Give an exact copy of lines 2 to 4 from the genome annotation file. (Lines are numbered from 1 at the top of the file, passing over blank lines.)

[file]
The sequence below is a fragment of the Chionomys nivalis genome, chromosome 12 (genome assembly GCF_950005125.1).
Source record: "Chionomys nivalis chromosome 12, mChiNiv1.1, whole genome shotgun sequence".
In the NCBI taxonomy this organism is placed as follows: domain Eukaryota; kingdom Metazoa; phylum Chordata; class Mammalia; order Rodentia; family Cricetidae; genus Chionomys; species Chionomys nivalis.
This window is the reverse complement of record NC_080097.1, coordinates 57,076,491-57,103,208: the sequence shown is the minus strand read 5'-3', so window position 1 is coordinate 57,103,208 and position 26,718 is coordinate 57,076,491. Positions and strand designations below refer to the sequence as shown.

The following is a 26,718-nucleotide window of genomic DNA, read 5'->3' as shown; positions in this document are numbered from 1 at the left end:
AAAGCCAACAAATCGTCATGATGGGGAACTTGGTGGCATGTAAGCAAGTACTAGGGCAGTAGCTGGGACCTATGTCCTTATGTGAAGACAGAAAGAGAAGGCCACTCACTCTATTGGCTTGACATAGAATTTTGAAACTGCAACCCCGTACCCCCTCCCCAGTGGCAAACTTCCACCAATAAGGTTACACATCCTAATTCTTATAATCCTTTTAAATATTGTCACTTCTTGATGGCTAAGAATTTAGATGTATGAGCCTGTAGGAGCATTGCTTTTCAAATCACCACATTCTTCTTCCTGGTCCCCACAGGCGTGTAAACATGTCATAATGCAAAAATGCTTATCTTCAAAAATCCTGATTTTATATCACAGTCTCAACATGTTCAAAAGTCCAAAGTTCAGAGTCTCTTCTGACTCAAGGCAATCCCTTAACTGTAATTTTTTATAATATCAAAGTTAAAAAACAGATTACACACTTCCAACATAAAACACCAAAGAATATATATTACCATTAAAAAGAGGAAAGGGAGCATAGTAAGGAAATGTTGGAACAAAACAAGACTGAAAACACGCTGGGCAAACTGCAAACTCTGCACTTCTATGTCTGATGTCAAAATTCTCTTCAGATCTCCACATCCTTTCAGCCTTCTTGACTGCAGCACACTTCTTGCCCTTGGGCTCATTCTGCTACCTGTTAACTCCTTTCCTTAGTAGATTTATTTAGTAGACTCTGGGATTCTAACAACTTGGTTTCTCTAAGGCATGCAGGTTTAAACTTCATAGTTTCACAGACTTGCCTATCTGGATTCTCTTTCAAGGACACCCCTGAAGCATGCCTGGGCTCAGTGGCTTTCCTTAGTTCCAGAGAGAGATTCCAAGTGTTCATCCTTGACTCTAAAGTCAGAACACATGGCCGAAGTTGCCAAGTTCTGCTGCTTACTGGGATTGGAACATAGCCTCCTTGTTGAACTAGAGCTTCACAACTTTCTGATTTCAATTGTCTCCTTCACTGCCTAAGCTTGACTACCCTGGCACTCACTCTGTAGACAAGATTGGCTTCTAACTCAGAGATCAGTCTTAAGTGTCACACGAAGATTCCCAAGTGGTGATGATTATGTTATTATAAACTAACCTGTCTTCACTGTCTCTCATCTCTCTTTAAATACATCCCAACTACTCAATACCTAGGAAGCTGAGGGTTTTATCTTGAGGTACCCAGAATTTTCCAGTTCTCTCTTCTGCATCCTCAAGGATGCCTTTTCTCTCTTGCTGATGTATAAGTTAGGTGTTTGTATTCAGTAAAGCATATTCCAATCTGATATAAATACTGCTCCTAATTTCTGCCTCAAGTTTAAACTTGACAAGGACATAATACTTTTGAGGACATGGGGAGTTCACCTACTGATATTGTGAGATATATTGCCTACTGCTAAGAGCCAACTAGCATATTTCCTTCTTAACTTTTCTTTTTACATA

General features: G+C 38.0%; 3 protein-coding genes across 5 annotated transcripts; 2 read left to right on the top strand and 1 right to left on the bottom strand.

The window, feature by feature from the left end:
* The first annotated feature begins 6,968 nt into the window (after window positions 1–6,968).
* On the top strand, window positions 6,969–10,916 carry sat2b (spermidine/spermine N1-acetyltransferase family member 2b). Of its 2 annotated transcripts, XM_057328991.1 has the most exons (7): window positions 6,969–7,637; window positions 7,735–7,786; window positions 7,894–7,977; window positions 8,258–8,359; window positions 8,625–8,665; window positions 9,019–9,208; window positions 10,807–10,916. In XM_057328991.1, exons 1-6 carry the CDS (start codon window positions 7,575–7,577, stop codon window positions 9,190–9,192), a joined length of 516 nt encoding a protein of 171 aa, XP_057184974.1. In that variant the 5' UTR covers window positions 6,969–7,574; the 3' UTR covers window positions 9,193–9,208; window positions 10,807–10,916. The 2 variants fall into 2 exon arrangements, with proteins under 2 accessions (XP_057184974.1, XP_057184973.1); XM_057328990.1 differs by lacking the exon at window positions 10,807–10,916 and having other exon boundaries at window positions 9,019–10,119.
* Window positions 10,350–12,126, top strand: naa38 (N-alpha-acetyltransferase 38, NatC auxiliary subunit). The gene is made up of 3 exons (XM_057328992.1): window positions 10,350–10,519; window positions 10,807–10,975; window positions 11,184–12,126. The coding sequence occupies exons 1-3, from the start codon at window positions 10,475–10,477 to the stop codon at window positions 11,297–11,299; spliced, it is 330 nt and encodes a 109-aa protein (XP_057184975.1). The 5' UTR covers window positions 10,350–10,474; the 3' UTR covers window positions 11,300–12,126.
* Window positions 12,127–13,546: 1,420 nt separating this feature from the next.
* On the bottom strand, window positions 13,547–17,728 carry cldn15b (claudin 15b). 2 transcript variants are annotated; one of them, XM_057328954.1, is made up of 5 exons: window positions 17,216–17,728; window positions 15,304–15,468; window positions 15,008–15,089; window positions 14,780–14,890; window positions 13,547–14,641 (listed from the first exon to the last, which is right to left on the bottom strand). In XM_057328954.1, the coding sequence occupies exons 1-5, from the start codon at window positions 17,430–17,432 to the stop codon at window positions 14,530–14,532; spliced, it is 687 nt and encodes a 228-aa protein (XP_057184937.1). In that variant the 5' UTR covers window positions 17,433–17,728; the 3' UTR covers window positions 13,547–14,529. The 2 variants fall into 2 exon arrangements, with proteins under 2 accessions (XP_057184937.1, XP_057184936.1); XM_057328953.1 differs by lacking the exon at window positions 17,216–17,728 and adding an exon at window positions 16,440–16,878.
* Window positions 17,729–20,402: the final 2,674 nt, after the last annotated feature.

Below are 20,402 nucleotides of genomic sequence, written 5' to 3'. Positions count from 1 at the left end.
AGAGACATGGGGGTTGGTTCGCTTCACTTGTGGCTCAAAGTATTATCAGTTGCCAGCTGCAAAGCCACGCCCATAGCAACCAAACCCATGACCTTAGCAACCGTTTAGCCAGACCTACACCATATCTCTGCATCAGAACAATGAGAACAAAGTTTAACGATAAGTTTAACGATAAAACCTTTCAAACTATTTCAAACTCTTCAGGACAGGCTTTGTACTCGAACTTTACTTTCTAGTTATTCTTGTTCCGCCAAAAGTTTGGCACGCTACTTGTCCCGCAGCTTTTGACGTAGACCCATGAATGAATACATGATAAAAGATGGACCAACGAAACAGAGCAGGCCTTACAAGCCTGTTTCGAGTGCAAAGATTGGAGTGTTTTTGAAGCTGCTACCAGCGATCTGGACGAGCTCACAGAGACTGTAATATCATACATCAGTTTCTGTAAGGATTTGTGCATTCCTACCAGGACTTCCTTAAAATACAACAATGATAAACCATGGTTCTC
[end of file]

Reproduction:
Source record: "Chionomys nivalis chromosome 12, mChiNiv1.1, whole genome shotgun sequence".
In the NCBI taxonomy this organism is placed as follows: domain Eukaryota; kingdom Metazoa; phylum Chordata; class Mammalia; order Rodentia; family Cricetidae; genus Chionomys; species Chionomys nivalis.
This window is the reverse complement of record NC_080097.1, coordinates 57,076,491-57,103,208: the sequence shown is the minus strand read 5'-3', so window position 1 is coordinate 57,103,208 and position 26,718 is coordinate 57,076,491. Positions and strand designations below refer to the sequence as shown.